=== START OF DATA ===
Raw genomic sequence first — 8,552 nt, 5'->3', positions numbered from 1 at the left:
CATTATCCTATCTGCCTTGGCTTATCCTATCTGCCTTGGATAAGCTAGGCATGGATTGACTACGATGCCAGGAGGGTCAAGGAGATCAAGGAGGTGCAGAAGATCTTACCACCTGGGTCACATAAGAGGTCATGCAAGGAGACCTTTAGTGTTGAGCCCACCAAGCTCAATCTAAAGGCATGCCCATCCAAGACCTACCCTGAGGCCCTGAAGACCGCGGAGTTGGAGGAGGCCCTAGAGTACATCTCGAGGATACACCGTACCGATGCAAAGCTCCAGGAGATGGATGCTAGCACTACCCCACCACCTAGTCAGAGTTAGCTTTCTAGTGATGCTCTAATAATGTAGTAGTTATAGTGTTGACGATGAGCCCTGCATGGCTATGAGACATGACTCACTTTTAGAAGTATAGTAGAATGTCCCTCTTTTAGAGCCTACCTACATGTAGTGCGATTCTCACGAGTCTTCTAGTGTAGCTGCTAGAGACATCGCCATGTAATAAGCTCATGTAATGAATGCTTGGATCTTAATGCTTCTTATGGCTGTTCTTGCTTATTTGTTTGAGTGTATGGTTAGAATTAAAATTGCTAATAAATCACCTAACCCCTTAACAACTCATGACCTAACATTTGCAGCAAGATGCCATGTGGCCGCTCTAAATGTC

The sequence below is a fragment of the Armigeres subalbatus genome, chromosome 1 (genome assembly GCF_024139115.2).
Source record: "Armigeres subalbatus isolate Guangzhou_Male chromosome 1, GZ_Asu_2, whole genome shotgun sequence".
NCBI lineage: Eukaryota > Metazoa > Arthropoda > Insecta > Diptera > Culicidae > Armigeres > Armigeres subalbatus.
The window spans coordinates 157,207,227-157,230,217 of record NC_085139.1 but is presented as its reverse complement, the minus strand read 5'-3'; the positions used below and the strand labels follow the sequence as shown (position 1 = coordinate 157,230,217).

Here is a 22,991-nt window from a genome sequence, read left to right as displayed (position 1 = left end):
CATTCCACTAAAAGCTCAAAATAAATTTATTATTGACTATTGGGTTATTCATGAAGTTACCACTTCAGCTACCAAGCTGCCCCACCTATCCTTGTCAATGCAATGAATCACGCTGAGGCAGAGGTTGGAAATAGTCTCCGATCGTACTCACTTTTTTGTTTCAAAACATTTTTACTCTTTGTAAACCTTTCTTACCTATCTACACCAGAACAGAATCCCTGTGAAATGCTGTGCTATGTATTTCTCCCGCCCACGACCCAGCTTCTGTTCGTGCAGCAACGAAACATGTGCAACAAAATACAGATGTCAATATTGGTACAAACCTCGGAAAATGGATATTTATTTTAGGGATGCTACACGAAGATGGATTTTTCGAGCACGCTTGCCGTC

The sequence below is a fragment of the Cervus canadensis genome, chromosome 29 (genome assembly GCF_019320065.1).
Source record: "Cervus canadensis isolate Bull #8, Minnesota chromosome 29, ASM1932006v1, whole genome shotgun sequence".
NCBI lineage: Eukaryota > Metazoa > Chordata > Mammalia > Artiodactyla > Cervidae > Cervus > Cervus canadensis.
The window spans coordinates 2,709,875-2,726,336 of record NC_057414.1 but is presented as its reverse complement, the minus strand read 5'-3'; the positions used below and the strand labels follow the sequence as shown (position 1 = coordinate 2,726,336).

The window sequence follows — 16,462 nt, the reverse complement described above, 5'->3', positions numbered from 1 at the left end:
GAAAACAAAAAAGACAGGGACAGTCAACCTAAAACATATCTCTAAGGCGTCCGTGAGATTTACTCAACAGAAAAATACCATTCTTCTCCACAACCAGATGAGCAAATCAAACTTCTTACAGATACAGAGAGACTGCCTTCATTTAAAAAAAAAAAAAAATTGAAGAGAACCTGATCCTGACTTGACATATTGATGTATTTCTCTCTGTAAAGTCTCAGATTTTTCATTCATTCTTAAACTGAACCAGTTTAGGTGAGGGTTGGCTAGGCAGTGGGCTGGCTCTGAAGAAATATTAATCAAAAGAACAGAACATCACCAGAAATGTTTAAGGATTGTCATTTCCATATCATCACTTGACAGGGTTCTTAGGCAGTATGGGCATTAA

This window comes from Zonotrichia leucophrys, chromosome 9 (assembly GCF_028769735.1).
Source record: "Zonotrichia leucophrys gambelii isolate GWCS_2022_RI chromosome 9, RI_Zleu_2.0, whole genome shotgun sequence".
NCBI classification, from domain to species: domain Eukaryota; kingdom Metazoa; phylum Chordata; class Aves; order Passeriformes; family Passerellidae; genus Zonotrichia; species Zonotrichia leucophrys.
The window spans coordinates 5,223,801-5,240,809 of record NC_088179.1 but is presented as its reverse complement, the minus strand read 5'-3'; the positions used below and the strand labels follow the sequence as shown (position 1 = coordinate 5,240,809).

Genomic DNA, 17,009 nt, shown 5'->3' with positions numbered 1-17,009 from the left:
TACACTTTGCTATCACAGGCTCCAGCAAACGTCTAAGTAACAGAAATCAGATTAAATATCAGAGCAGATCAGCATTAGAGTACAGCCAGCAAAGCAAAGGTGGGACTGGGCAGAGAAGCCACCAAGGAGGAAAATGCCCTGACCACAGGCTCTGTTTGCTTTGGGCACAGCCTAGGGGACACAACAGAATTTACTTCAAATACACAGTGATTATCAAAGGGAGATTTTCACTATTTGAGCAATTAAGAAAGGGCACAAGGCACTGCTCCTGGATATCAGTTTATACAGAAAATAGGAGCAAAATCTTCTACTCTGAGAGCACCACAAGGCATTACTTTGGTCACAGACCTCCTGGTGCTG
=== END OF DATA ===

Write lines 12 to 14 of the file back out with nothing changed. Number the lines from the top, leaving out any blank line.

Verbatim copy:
The window spans coordinates 2,709,875-2,726,336 of record NC_057414.1 but is presented as its reverse complement, the minus strand read 5'-3'; the positions used below and the strand labels follow the sequence as shown (position 1 = coordinate 2,726,336).

The window sequence follows — 16,462 nt, the reverse complement described above, 5'->3', positions numbered from 1 at the left end:
GAAAACAAAAAAGACAGGGACAGTCAACCTAAAACATATCTCTAAGGCGTCCGTGAGATTTACTCAACAGAAAAATACCATTCTTCTCCACAACCAGATGAGCAAATCAAACTTCTTACAGATACAGAGAGACTGCCTTCATTTAAAAAAAAAAAAAAATTGAAGAGAACCTGATCCTGACTTGACATATTGATGTATTTCTCTCTGTAAAGTCTCAGATTTTTCATTCATTCTTAAACTGAACCAGTTTAGGTGAGGGTTGGCTAGGCAGTGGGCTGGCTCTGAAGAAATATTAATCAAAAGAACAGAACATCACCAGAAATGTTTAAGGATTGTCATTTCCATATCATCACTTGACAGGGTTCTTAGGCAGTATGGGCATTAA